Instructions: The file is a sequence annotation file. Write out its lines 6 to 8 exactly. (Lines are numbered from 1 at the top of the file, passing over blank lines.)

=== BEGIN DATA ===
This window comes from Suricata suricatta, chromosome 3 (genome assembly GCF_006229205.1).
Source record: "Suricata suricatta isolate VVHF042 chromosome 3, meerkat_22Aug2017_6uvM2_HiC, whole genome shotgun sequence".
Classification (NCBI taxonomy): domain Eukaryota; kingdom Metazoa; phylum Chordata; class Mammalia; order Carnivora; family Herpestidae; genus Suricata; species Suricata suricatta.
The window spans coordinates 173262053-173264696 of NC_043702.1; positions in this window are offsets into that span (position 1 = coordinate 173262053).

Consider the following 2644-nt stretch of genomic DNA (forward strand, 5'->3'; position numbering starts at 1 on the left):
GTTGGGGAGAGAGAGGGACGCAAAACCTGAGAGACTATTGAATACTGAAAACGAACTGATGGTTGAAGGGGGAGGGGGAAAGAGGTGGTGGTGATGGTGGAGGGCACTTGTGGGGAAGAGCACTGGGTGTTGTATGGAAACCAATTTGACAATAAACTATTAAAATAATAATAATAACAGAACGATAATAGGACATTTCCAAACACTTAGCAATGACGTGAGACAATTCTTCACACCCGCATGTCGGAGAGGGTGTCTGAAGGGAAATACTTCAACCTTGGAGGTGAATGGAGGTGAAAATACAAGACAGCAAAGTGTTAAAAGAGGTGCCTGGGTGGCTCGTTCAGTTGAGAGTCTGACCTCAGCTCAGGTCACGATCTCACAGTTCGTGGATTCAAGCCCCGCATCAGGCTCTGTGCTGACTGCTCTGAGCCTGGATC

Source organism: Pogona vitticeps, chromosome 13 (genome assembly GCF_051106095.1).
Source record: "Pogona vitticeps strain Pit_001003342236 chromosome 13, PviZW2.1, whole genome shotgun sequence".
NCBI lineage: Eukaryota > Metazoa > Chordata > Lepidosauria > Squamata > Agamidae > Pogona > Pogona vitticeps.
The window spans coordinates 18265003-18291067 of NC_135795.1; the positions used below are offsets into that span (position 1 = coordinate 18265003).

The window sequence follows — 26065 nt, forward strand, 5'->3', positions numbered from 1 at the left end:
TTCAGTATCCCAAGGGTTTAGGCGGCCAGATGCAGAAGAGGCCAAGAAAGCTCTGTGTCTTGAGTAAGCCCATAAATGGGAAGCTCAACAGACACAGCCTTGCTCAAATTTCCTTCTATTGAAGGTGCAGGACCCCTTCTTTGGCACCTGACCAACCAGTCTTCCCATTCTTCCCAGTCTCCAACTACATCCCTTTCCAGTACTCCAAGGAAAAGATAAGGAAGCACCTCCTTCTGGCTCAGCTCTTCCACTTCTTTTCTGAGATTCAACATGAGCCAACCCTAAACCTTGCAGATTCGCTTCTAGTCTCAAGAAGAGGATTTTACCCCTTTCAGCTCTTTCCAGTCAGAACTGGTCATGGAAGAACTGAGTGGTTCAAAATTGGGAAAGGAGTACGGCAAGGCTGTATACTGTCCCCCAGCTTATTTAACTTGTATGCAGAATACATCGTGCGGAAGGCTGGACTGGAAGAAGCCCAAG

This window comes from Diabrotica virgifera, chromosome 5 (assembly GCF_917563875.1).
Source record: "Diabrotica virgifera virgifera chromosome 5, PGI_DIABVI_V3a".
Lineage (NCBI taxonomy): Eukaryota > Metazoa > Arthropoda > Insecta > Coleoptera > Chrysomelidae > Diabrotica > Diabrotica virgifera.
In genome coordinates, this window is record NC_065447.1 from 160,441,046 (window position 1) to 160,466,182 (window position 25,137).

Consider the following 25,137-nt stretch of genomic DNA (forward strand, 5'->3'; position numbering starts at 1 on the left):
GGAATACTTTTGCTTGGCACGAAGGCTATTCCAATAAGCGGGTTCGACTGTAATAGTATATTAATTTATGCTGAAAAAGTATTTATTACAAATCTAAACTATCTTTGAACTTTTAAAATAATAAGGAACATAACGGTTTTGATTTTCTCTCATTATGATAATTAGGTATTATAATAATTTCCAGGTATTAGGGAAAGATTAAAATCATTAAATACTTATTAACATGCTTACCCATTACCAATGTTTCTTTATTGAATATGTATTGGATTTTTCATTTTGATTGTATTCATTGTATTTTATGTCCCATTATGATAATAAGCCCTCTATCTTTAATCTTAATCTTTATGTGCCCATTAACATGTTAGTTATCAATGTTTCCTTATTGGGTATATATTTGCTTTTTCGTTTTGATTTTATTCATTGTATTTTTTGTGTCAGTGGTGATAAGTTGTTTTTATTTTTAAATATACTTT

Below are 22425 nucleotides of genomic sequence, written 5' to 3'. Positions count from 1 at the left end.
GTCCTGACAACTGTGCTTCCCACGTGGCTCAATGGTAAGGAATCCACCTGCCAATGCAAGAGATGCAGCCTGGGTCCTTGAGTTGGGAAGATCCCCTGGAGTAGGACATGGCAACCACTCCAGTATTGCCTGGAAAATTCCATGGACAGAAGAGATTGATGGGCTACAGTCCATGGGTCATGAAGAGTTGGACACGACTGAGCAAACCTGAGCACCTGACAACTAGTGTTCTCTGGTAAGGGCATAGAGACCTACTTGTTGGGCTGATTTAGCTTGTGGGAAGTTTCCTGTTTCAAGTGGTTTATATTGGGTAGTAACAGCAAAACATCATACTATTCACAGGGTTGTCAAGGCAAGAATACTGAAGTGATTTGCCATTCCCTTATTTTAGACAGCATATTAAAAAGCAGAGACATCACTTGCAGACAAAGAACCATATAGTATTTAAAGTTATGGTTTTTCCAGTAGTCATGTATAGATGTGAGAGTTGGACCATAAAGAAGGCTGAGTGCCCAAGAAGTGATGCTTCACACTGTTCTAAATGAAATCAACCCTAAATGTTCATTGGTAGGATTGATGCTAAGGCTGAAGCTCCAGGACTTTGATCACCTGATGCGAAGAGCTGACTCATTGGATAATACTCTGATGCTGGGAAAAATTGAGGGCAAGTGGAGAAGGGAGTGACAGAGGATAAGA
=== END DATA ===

GTTGGGGAGAGAGAGGGACGCAAAACCTGAGAGACTATTGAATACTGAAAACGAACTGATGGTTGAAGGGGGAGGGGGAAAGAGGTGGTGGTGATGGTGGAGGGCACTTGTGGGGAAGAGCACTGGGTGTTGTATGGAAACCAATTTGACAATAAACTATTAAAATAATAATAATAACAGAACGATAATAGGACATTTCCAAACACTTAGCAATGACGTGAGACAATTCTTCACACCCGCATGTCGGAGAGGGTGTCTGAAGGGAAATACTTCAACCTTGGAGGTGAATGGAGGTGAAAATACAAGACAGCAAAGTGTTAAAAGAGGTGCCTGGGTGGCTCGTTCAGTTGAGAGTCTGACCTCAGCTCAGGTCACGATCTCACAGTTCGTGGATTCAAGCCCCGCATCAGGCTCTGTGCTGACTGCTCTGAGCCTGGATC

Source organism: Pogona vitticeps, chromosome 13 (genome assembly GCF_051106095.1).
Source record: "Pogona vitticeps strain Pit_001003342236 chromosome 13, PviZW2.1, whole genome shotgun sequence".